Detroit's improbable comeback has provided a blueprint for banks to reinvigorate other cities and communities that are on life support.

JPMorgan Chase, for one, plans to spend $125 million over five years to spur development in disadvantaged neighborhoods around the country, the $2.4 trillion-asset banking giant announced Tuesday during an event in Washington. The PRO Neighborhoods initiativeincludes seed capital component to support affordable housing and cash to fund research about land use, housing and demographic trends.

The program will also feature a competition offering grants of up to $5 million to community development financial institutions that partner to address problems in the neighborhoods they serve. JPMorgan Chase, which plans to announce the first awards in October, posted a request for proposals seeking applications on its website.

JPMorgan Chase found its inspiration for the program in the Motor City. There, the New York company — in the midst of a $100 million commitment to help Detroit recover from its 2013 bankruptcy — has pursued neighborhood-based projects, rather than wide-ranging national initiatives.

"I want Detroit to be an example of government, businesses and not-for-profits working together, not scapegoating, not finger-pointing to get the job done," Jamie Dimon, JPMorgan Chase's chairman and chief executive, said during the event.

"There's no question our ability to go into Detroit and test out our ideas was significant," added Janice Bowdler, Chase's head of community development. "By working together, CDFIs can make flexible capital available to support the variety of investments that a neighborhood needs to grow and thrive."

The competition announced Tuesday is intended to build on a $33 million pilot launched in 2014 that provided $33 million to 26 CDFIs that collaborated on a number of projects. Participating CDFIs leveraged the funds from JPMorgan Chase to raise another $226 million.

About half of the program's $125 million would be devoted to funding the annual competitions; JPMorgan Chase expects to award about three to five grants per year.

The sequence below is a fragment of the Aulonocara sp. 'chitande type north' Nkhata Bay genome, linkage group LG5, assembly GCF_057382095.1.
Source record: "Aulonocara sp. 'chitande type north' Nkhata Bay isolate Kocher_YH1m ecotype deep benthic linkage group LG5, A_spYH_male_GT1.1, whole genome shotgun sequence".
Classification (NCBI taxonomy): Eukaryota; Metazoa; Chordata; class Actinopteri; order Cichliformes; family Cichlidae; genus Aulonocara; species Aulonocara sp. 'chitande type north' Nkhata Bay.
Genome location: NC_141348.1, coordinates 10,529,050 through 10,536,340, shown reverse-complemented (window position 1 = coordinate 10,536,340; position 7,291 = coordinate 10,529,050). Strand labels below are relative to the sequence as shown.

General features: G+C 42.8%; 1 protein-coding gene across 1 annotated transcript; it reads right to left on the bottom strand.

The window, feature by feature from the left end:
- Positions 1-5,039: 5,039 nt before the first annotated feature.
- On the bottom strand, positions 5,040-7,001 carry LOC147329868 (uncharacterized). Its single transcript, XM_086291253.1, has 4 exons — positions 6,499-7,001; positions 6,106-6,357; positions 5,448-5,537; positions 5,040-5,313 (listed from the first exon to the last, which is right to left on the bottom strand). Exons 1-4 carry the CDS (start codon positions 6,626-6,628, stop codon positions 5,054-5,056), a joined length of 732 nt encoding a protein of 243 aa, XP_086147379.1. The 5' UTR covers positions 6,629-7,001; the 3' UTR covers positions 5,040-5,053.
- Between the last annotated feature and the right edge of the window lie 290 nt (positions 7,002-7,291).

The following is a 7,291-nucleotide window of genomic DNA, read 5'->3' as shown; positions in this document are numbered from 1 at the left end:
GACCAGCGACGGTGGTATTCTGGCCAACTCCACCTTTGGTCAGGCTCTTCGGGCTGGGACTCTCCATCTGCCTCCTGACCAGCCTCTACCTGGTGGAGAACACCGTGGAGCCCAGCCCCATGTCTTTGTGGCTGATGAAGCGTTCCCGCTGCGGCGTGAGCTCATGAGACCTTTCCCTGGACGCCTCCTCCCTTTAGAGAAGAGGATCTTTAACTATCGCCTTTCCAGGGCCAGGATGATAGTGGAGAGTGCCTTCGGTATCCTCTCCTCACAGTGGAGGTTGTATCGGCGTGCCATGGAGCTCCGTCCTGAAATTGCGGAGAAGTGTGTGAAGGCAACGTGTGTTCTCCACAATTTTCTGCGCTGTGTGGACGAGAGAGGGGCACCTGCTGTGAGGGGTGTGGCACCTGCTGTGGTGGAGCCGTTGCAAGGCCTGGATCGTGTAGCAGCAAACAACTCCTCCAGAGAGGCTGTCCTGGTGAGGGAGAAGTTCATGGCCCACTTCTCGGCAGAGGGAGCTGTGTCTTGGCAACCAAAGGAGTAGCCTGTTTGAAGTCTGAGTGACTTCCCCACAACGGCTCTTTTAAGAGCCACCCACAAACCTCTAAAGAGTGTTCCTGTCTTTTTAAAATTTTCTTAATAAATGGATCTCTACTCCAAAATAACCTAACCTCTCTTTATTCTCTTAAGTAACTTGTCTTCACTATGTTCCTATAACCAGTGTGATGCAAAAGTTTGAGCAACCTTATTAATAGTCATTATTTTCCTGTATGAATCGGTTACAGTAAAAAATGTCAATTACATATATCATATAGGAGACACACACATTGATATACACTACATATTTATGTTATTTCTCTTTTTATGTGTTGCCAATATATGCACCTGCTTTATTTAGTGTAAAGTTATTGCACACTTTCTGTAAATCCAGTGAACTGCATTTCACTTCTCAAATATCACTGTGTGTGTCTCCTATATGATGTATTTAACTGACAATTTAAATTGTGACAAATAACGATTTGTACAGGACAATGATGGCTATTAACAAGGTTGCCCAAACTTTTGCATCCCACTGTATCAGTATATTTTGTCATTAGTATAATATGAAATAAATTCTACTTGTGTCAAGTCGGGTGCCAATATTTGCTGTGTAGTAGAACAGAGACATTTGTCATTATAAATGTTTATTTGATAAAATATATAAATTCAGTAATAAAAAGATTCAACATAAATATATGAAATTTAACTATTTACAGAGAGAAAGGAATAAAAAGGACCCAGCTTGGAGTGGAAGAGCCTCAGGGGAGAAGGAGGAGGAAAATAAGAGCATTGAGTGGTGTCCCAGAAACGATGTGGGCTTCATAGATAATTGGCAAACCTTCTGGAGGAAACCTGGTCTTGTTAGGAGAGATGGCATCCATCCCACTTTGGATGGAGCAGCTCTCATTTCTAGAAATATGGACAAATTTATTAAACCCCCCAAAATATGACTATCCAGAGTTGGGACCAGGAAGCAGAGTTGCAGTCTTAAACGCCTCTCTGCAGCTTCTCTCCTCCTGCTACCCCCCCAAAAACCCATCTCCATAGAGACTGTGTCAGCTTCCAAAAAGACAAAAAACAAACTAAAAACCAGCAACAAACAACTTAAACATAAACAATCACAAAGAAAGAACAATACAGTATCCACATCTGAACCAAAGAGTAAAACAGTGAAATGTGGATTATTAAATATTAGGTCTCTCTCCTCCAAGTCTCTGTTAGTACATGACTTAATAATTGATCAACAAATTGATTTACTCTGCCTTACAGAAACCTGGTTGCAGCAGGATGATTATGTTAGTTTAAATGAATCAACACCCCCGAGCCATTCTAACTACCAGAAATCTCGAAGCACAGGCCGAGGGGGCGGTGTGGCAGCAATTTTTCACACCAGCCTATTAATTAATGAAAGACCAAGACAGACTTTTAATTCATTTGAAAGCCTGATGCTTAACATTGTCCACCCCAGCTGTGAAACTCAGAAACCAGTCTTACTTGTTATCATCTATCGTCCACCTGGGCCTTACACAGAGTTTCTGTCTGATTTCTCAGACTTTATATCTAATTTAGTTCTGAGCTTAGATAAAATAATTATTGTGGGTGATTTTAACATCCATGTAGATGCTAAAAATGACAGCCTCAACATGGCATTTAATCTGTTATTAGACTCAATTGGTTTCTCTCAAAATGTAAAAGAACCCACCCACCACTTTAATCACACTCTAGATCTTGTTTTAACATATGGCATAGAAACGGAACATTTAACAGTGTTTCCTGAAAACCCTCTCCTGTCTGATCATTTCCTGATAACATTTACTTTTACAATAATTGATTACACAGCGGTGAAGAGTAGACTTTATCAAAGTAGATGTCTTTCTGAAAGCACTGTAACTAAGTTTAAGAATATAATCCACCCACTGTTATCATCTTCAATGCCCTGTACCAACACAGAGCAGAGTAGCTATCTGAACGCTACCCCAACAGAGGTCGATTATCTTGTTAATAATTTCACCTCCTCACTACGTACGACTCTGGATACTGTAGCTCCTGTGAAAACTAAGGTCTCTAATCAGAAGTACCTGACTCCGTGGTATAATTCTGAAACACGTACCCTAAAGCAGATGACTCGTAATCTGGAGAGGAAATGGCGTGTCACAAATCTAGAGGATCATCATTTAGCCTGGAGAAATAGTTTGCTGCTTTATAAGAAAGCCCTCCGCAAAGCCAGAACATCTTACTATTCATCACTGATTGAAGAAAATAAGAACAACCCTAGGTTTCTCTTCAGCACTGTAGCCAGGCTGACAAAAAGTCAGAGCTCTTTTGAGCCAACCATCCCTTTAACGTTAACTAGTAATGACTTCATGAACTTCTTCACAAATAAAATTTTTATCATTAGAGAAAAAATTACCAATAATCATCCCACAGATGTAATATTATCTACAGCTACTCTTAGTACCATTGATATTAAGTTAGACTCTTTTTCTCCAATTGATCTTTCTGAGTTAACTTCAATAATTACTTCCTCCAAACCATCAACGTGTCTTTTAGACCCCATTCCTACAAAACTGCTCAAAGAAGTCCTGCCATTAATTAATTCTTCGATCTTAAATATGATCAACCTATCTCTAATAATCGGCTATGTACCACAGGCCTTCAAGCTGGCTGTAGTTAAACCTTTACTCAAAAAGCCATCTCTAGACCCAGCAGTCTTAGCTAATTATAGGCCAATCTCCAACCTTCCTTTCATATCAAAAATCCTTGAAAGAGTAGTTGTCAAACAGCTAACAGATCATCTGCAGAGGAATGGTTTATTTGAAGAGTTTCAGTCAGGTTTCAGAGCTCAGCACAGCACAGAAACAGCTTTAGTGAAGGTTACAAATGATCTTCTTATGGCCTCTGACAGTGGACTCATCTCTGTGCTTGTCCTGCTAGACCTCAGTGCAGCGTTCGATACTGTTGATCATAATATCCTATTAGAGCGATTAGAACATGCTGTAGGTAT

"We ask local leaders to tell us what are the biggest challenges facing them in their local community to promoting greater economic mobility and then we ask them to tell us what the most promising solutions are," Bowdler said. "That's how we target our investments."

To spur affordable housing, Chase will distribute grants on a noncompetitive basis to CDFIs, affordable housing developers and national housing organizations.

The initiative's overarching goal is combatting income inequality, said Peter Scher, Chase's head of corporate responsibility.

"The times that we live in, and the challenges we face, require companies to step up and do even more," Scher said. "For all the benefits the economy is creating, for all the progress technology is driving around the world, there's still tremendous work to do to help those being left out."

The move makes sense because CDFIs are "uniquely well-positioned" to squeeze the most benefits from Chase's capital, Mark Pinsky, president and chief executive of Opportunity Financial Network, a trade group that represents more than 200 CDFIs, said. A partnership between CDFIs and the nation's largest bank would "exponentially increase [the] impact" of the PRO Neighborhoods investment, he added.

Chase is one of several banks spearheading high-profile, high-dollar philanthropic campaigns.

The $93 billion-asset KeyCorp, which is seeking approval to buy First Niagara Financial Group in Buffalo, N.Y., last month announced a five-year, $16.5 billion commitment aimed at boosting lending in low- and moderate-income communities. The $71 billion-asset Huntington Bancshares, meanwhile, agreed to commit millions of dollars of support for Flint, Mich., as part of its agreement to buy FirstMerit.

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